or pendeja [pen-dey-hoh] or [pen-dey-hah]
What does pendejo mean?
You’re no pendejo for not knowing what this word means.
It’s a mildly vulgar insult for “asshole” or “idiot” in Spanish.
Where does pendejo come from?
Pendejo is a staple of Spanish-language insults, though milder than hijo de puta (“son of a bitch”). Pendejo is a singular, masculine noun; the feminine form is pendeja.
The word pendejo comes from a Latin root meaning “pubic hair.” In 16th-century Spain, pendejo was apparently first used to describe pubescent teens who thought they were adults—you know, because they had pubes. In the 17th century, pendejo came to mean “coward,” a mocking or taboo reference.
After conquest and colonization, Spanish became the common language in much of the Americas, where it evolved from its European parent. By the early 1900s, pendejo had drifted from “coward” to insulting someone dumb or stupid (tonto) in the Americas.
Examples of pendejo
Who uses pendejo?
Pendejo is used throughout Spanish-speaking countries, especially popular in Mexico and those of Mexican heritage living in the United States. In areas with large numbers of Spanish-speakers, like the American Southwest, it’s not uncommon to hear the word pendejo used in an otherwise English-language conversation, especially by those of Spanish heritage.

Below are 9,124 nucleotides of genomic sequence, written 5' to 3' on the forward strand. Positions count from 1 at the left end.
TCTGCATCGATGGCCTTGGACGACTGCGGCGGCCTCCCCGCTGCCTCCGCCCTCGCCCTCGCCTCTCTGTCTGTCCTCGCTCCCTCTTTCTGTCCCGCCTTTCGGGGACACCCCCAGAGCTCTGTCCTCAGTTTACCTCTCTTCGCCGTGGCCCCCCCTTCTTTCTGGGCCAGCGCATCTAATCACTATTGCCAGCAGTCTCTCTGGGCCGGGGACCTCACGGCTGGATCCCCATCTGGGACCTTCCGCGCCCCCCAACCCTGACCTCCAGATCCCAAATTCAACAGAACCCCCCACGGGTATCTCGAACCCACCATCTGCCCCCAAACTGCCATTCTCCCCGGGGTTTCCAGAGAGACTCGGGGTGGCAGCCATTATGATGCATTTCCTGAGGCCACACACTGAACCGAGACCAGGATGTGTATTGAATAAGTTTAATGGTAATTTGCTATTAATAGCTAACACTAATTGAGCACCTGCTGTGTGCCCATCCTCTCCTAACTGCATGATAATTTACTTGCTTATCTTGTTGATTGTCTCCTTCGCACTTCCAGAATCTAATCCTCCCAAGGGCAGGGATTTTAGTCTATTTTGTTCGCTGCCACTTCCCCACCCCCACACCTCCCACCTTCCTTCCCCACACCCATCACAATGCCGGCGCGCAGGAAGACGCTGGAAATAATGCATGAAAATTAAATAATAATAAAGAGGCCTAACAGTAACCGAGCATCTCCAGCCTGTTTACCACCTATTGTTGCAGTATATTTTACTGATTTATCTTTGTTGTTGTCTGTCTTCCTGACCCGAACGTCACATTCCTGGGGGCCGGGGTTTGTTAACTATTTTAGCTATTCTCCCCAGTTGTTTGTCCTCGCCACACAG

A number of Mexican sayings involve pendejos, or “idiots.” For instance, there is the pessimistic proverb amor de lejos, amor de pendejos, or “love from afar, love for pendejos.” Go get your boo.
Pendejo is generally an insult, with the force of the English “asshole” or “jerk.” But, it can have a friendly tone to it as well, depending on context. For example, you might say to your friend, “Listen, pendejo, and I’ll tell you.” In Argentina and a few other places in Latin America, pendejo is used to refer informally to a young man or boy who tries to act older than he is—a throwback to the original use of the word in Spain.
While pendejo is most commonly used by Spanish speakers or people of Latino heritage, pendejo is familiar and common as it’s been adopted by a number of American English speakers, regardless of heritage.
I bet you like to lick people’s shoes Pendejo!
— ❌DeplorablePhillySportsFanatic 🇺🇸🦅🚓❌ (@Wentzadelphia11) August 12, 2018
This is not meant to be a formal definition of pendejo like most terms we define on Dictionary.com, but is rather an informal word summary that hopefully touches upon the key aspects of the meaning and usage of pendejo that will help our users expand their word mastery.